Eligible for Honda Finance Settlement for Overcharging Minorities? Here's How to Get Your Money
Corporation must give $24 million in monetary relief to minority borrowers it overcharged for loans
In July 2015, the U.S. Department of Justice (DOJ) and the Consumer Financial Protection Bureau (CFPB) settled an action against Honda Finance, which had been charged with overcharging some minority borrowers for auto loans between January 1, 2011 and July 14, 2015. The company must now provide $24 million in monetary relief to the affected borrowers.
The company's settlement administrator will be mailing packets to identified borrowers over the next few days containing instructions for participating in the settlement, i.e. getting their portion of the $24 million. Eligible consumers should look for a packet in their mail that explains the specific minimum amount they may be eligible for. They should note that their actual payment amount may or may not be greater, depending on the number of eligible borrowers who participate in the settlement.
Honda Finance was found to have charged thousands of African-American, Hispanic, Asian, or Pacific Islander borrowers higher discretionary markups for loans for vehicles that it charged non-Hispanic Caucasian borrowers who were in similar circumstances. All parties agreed on the settlement.
To receive their allotted payment, eligible borrowers should follow the instructions contained in the packet, including signing and returning any required forms. These forms may be returned in several ways: postage prepaid mail, email, online submission on the administrator's website, or fax. Required forms must be submitted by January 31, 2017; if an eligible consumer submits his or her form later, he or she will not receive the payment.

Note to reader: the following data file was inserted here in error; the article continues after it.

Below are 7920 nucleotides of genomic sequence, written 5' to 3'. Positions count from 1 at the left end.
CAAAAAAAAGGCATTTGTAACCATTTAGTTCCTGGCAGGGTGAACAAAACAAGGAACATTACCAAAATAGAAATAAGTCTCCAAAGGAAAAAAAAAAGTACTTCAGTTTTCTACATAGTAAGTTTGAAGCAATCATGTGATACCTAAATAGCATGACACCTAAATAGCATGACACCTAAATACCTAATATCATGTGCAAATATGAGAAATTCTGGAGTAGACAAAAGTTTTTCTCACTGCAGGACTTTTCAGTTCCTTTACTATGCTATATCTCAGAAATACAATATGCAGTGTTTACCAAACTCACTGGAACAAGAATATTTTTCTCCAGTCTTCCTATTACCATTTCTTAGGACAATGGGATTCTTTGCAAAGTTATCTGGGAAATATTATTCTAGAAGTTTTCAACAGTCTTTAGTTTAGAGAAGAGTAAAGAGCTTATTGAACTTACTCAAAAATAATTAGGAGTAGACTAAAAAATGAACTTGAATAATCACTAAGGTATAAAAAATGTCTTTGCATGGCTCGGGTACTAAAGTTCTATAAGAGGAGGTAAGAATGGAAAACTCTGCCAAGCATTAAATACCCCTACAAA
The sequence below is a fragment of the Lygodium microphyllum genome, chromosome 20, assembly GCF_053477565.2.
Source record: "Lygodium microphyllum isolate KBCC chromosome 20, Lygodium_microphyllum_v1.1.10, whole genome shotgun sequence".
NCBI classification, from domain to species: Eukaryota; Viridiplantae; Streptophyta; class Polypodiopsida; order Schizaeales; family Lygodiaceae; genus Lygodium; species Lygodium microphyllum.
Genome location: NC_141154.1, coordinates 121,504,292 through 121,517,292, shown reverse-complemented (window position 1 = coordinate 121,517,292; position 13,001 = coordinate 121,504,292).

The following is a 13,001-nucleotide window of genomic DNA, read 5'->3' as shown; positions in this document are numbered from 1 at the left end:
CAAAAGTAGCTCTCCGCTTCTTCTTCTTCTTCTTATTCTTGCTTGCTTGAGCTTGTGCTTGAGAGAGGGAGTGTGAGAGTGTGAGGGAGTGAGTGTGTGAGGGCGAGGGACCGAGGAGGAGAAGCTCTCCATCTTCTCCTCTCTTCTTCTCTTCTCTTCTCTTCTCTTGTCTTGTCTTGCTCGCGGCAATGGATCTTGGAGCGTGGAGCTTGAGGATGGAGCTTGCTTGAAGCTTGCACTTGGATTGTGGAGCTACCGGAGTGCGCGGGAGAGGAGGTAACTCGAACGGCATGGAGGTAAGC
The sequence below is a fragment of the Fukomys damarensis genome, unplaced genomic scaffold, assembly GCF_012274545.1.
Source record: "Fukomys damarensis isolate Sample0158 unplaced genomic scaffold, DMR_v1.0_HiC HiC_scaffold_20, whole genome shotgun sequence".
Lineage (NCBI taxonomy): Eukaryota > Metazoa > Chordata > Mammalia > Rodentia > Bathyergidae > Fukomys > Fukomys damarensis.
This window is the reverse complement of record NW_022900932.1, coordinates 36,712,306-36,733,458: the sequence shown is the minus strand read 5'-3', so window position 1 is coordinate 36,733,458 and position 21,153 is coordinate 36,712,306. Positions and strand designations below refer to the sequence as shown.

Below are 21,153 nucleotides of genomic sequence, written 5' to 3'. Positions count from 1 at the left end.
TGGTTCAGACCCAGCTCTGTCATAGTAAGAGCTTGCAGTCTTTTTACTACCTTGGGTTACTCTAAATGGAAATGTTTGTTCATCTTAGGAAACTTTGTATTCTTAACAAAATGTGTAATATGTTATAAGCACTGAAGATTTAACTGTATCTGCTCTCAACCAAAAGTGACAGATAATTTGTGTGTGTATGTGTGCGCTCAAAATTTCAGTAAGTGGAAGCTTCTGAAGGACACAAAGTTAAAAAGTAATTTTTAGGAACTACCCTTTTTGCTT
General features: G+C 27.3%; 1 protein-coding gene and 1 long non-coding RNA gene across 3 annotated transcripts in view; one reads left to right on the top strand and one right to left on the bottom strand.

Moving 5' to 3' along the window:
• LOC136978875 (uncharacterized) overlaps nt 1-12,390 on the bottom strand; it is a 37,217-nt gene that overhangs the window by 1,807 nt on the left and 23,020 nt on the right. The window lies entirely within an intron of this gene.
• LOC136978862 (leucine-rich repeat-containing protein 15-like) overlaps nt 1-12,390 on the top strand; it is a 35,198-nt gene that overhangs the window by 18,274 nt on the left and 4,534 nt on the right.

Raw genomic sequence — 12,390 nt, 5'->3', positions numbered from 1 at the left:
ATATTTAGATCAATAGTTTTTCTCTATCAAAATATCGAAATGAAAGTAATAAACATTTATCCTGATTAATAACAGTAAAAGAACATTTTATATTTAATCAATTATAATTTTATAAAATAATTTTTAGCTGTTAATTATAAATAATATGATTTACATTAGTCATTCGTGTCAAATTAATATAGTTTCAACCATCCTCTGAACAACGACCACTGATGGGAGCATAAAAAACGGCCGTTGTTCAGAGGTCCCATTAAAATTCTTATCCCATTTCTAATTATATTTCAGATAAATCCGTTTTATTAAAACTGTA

Consumers who believe they are eligible for the payment but have not received a packet by October 17, 2016, have a couple of options: either call the settlement administrator at (855) 891-9278 or fill out a claim eligibility form and submit it to the administrator by mail, email, or fax.
Consumers should also be aware that participating in the settlement is 100 percent free. Scammers often arise and target consumers getting settlement money when large numbers are participating in the settlement. Such people may attempt to charge a fee or steal personal information. Consumers should know that, while they can discuss the matter with a lawyer, it is not necessary to hire one or pay anyone any kind of fee in order to participate in this settlement.
Finally, as part of the settlement, the settlement administrator, the CFPB, and the DOJ may contact eligible consumers. Any other person who makes contact claiming to be related to this settlement should be treated as a scammer and reported to the settlement administrator.